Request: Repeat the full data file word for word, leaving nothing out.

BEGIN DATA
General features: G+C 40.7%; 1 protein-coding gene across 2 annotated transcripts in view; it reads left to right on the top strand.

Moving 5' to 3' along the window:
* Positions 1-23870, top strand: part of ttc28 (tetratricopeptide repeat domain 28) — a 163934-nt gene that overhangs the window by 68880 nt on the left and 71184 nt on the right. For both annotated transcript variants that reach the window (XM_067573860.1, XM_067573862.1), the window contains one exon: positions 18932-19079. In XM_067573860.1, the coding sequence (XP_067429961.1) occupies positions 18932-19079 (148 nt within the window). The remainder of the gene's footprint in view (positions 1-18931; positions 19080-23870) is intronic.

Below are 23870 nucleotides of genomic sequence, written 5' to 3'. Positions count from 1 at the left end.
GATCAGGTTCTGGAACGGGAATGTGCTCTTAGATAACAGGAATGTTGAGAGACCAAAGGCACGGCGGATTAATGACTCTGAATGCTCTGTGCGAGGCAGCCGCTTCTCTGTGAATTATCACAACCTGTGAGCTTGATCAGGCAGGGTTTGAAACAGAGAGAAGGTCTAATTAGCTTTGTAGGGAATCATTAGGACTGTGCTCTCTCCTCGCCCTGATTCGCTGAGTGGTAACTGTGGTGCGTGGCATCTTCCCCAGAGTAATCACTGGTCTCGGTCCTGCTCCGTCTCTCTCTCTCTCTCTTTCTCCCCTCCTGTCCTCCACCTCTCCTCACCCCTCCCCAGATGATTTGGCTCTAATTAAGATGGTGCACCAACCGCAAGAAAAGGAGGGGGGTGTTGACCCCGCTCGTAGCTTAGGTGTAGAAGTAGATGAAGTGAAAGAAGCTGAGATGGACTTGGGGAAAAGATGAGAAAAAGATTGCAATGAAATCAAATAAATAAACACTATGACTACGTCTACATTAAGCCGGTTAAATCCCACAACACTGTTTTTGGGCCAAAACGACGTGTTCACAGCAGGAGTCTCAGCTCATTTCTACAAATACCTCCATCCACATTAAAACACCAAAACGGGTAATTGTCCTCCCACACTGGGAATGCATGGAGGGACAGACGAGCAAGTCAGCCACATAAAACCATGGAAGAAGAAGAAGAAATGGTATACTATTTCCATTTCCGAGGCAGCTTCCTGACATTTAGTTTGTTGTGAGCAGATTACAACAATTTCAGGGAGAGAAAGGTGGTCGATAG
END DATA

General features: G+C 40.7%; 1 protein-coding gene across 2 annotated transcripts in view; it reads left to right on the top strand.

Moving 5' to 3' along the window:
* Positions 1-23870, top strand: part of ttc28 (tetratricopeptide repeat domain 28) — a 163934-nt gene that overhangs the window by 68880 nt on the left and 71184 nt on the right. For both annotated transcript variants that reach the window (XM_067573860.1, XM_067573862.1), the window contains one exon: positions 18932-19079. In XM_067573860.1, the coding sequence (XP_067429961.1) occupies positions 18932-19079 (148 nt within the window). The remainder of the gene's footprint in view (positions 1-18931; positions 19080-23870) is intronic.

Below are 23870 nucleotides of genomic sequence, written 5' to 3'. Positions count from 1 at the left end.
GATCAGGTTCTGGAACGGGAATGTGCTCTTAGATAACAGGAATGTTGAGAGACCAAAGGCACGGCGGATTAATGACTCTGAATGCTCTGTGCGAGGCAGCCGCTTCTCTGTGAATTATCACAACCTGTGAGCTTGATCAGGCAGGGTTTGAAACAGAGAGAAGGTCTAATTAGCTTTGTAGGGAATCATTAGGACTGTGCTCTCTCCTCGCCCTGATTCGCTGAGTGGTAACTGTGGTGCGTGGCATCTTCCCCAGAGTAATCACTGGTCTCGGTCCTGCTCCGTCTCTCTCTCTCTCTCTTTCTCCCCTCCTGTCCTCCACCTCTCCTCACCCCTCCCCAGATGATTTGGCTCTAATTAAGATGGTGCACCAACCGCAAGAAAAGGAGGGGGGTGTTGACCCCGCTCGTAGCTTAGGTGTAGAAGTAGATGAAGTGAAAGAAGCTGAGATGGACTTGGGGAAAAGATGAGAAAAAGATTGCAATGAAATCAAATAAATAAACACTATGACTACGTCTACATTAAGCCGGTTAAATCCCACAACACTGTTTTTGGGCCAAAACGACGTGTTCACAGCAGGAGTCTCAGCTCATTTCTACAAATACCTCCATCCACATTAAAACACCAAAACGGGTAATTGTCCTCCCACACTGGGAATGCATGGAGGGACAGACGAGCAAGTCAGCCACATAAAACCATGGAAGAAGAAGAAGAAATGGTATACTATTTCCATTTCCGAGGCAGCTTCCTGACATTTAGTTTGTTGTGAGCAGATTACAACAATTTCAGGGAGAGAAAGGTGGTCGATAG